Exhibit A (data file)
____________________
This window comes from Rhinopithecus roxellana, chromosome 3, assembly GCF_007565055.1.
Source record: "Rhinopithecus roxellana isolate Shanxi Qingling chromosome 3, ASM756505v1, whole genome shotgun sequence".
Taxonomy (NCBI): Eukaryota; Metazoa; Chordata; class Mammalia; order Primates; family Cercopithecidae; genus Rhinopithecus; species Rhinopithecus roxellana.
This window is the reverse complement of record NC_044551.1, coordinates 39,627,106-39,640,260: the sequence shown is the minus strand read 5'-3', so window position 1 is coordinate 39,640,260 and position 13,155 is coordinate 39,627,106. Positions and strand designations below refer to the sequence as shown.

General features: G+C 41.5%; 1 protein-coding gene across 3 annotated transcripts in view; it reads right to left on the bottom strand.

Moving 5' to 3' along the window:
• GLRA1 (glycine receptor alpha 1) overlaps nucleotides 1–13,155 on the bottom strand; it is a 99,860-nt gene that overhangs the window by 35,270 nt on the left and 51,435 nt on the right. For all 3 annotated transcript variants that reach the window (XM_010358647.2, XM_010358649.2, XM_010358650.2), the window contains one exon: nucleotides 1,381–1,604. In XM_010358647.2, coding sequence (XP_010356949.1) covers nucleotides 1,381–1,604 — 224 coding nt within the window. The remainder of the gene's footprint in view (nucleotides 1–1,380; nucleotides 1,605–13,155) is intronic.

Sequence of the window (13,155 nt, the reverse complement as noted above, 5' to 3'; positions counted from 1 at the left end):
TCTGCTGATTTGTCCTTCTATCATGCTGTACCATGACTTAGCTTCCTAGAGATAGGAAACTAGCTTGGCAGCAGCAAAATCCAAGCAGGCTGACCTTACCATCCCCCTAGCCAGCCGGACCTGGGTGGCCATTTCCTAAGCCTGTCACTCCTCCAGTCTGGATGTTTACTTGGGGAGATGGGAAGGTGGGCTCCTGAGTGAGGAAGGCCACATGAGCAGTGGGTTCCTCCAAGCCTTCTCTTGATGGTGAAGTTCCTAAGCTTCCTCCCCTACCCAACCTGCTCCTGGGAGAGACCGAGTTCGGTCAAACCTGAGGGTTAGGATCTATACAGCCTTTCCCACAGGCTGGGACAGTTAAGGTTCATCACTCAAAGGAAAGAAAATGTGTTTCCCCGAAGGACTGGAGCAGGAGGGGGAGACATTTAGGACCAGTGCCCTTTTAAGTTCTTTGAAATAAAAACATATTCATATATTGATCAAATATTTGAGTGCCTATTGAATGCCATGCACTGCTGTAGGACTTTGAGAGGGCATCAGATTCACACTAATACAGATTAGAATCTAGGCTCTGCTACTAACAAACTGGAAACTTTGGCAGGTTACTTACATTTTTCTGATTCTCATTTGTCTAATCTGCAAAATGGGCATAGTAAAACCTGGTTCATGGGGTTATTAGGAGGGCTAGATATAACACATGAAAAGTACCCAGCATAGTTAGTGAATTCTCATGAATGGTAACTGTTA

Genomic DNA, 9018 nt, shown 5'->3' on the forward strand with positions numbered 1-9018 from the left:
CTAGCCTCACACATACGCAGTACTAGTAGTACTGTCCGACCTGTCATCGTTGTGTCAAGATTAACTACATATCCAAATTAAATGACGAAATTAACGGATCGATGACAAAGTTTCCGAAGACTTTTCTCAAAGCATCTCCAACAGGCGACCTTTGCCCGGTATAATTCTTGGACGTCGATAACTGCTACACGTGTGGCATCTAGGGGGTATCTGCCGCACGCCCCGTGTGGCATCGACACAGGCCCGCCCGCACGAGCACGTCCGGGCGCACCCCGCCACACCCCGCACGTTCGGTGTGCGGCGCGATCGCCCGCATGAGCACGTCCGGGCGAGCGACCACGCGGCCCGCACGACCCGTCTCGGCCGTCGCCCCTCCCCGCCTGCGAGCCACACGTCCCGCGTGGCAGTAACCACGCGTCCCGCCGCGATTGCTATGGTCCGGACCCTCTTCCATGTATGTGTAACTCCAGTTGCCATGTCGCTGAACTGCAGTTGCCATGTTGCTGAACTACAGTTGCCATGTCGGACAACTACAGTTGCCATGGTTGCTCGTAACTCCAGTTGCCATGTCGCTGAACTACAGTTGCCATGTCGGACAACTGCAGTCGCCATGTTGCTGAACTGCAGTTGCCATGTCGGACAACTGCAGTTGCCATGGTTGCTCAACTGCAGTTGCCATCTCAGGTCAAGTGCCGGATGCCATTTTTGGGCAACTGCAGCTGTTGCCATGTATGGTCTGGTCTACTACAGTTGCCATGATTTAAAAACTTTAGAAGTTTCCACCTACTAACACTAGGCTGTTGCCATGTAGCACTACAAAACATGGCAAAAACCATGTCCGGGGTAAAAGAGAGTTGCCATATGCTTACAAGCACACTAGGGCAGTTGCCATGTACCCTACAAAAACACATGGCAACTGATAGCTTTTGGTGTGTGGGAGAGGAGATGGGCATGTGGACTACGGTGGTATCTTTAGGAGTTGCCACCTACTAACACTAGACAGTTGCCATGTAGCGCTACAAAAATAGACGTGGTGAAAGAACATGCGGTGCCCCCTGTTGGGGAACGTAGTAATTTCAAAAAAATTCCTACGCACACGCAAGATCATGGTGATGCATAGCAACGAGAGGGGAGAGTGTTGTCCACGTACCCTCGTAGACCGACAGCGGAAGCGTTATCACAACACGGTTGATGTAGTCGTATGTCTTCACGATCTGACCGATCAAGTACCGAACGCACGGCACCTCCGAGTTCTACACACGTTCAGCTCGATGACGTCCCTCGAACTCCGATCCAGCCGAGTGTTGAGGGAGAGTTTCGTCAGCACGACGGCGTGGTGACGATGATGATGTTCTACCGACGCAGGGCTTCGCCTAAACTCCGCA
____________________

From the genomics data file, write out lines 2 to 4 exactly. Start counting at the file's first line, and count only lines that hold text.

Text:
Source record: "Rhinopithecus roxellana isolate Shanxi Qingling chromosome 3, ASM756505v1, whole genome shotgun sequence".
Taxonomy (NCBI): Eukaryota; Metazoa; Chordata; class Mammalia; order Primates; family Cercopithecidae; genus Rhinopithecus; species Rhinopithecus roxellana.
This window is the reverse complement of record NC_044551.1, coordinates 39,627,106-39,640,260: the sequence shown is the minus strand read 5'-3', so window position 1 is coordinate 39,640,260 and position 13,155 is coordinate 39,627,106. Positions and strand designations below refer to the sequence as shown.